Time for a renewed spirit of leadership in Cyprus

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Tuesday, 8 February, 2011

After meeting the leaders of the Greek Cypriot and Turkish Cypriot communities during The Elders' fourth visit to the divided island, Desmond Tutu and Gro Brundtland emphasise that greater goodwill, trust and compromise are needed to achieve a lasting resolution of the conflict.

8 February 2011

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Elders’ chair Archbishop Desmond Tutu and his fellow Elder Dr Gro Brundtland today called for a renewed spirit of leadership in Cyprus, emphasising the need for courage and vision in order to achieve a lasting resolution of the conflict for the benefit of future generations.

The Elders met Turkish Cypriot leader Dr Derviş Eroğlu and Greek Cypriot leader Mr Demetris Christofias in Nicosia this morning to learn about the progress of negotiations on a settlement and to offer their support to the leaders’ efforts. This is the fourth Elders visit to Cyprus since September 2008.

Dr Gro Brundtland said: “After two and a half years of negotiations, we are a little disappointed that we still seem to be so far from an agreement. However we are convinced that a solution is possible. Of course compromise will be necessary and no agreement is ever perfect – but lasting peace and certainty for the children of Cyprus will be the reward. This, we believe, is worth the effort of rising above today’s narrow partisan concerns.”

Archbishop Desmond Tutu called on the leaders of both communities to show greater goodwill for the benefit of all. “I would like to suggest that each leader considers making a magnanimous gesture – one that does not demand something in return. This would not be an act of weakness. It shows goodwill and builds trust. Sometimes it may require a leader to do things that his or her constituency may not like. But if the leaders can deliver lasting peace, today’s difficult decisions will pale into insignificance.”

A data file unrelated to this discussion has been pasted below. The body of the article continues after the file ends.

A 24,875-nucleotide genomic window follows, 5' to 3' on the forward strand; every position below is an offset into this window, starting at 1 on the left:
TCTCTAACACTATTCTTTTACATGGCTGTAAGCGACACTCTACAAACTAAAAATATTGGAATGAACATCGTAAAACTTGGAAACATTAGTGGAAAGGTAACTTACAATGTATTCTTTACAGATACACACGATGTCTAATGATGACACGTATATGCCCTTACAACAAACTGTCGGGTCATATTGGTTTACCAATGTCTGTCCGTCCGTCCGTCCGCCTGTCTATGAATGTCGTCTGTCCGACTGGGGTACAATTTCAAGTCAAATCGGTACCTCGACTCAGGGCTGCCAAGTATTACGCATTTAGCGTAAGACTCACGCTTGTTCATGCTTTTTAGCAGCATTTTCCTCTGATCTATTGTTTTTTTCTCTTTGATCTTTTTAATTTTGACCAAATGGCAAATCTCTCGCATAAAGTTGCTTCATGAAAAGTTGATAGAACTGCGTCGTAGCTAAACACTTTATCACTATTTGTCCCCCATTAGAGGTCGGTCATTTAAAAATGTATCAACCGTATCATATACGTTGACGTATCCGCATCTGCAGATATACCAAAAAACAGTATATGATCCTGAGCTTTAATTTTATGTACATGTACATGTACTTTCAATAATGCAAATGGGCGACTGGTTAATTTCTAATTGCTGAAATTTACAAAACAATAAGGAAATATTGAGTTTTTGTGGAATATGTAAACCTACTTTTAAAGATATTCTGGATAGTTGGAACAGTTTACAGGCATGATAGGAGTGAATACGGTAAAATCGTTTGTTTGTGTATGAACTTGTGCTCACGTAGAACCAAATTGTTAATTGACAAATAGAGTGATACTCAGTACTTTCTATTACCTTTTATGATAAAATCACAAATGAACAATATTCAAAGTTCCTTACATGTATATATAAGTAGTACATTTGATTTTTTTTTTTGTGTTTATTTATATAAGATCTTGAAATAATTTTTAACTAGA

The Elders also met HB Archbishop Chrysostomos II of Cyprus. They encouraged His Beatitude to support the creation of an inter-religious council which would include all faith leaders from both communities to address issues of mutual concern.

The Elders regret that they were not able to meet the Mufti of the Turkish Cypriot community, Mr Talip Atalay due to his travel commitments.

This evening the Elders will attend a special screening of a documentary film on the search for the missing in Cyprus. The film, Cyprus: Digging the Past in Search of the Future follows Desmond Tutu, Jimmy Carter and Lakhdar Brahimi and four young Cypriots from both communities as they learn of the search for all those who disappeared in inter-communal violence and conflict in the 1960s and 1970s.

Together the Elders and their young friends see the remarkable efforts of the Committee on Missing Persons to recover the remains of the missing, identify them and return them to their families. The relationships that the Elders encounter between the four young people and among the CMP scientists impressed them deeply and they hope their example will inspire others. The film will be shown soon on television in Cyprus.

Read more about The Elders' work on Cyprus.

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About The Elders

The Elders are an independent group of global leaders, brought together by Nelson Mandela in 2007, who offer their collective influence and experience to support peace-building, help address major causes of human suffering and promote the shared interests of humanity.

The Elders are Martti Ahtisaari, Kofi Annan, Ela Bhatt, Lakhdar Brahimi, Gro Brundtland, Fernando Henrique Cardoso, Jimmy Carter, Graça Machel, Mary Robinson and Desmond Tutu (Chair). Nelson Mandela and Aung San Suu Kyi are honorary Elders.

For biographies of the Elders, blogs, photos, videos and more information about their work please go to

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